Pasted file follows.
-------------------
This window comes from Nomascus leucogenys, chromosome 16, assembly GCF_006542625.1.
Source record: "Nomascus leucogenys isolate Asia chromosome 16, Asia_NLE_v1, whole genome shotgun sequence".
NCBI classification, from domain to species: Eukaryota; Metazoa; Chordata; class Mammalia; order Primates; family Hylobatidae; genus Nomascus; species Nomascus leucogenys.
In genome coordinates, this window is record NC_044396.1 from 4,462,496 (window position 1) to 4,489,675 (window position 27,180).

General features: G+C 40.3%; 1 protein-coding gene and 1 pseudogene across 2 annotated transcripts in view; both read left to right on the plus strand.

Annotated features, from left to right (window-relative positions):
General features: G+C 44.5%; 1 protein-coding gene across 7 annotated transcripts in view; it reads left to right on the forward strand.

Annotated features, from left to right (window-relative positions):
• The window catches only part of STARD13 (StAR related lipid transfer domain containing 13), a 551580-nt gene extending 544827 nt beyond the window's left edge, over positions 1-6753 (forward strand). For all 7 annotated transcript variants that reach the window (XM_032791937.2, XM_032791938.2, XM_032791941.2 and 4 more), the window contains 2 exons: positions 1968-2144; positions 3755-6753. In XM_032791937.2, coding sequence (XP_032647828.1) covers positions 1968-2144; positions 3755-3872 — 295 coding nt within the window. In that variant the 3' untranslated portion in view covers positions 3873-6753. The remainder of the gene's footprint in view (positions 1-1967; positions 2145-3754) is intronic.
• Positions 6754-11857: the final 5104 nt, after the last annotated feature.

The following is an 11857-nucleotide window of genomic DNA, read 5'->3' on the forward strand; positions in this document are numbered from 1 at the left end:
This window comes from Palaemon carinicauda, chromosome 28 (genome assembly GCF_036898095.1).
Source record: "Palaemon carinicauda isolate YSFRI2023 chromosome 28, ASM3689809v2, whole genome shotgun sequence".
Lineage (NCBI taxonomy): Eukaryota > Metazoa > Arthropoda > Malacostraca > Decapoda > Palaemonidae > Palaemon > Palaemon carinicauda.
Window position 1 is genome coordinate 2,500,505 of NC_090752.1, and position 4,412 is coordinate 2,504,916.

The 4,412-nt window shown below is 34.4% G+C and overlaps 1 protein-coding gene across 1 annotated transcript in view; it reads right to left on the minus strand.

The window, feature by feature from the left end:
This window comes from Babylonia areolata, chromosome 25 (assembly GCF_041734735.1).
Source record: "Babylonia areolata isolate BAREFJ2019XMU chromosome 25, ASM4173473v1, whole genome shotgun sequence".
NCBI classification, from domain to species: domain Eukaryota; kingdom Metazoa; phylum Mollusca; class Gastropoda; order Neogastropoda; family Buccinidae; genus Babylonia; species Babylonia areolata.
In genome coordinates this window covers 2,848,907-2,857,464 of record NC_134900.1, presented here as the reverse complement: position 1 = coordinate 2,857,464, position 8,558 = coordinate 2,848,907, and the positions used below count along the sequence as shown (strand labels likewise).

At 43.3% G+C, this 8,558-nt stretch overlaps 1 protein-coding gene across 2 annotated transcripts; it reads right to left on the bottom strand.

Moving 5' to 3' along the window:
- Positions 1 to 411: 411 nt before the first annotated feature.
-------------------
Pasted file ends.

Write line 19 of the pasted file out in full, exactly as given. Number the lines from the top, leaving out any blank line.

Source record: "Babylonia areolata isolate BAREFJ2019XMU chromosome 25, ASM4173473v1, whole genome shotgun sequence".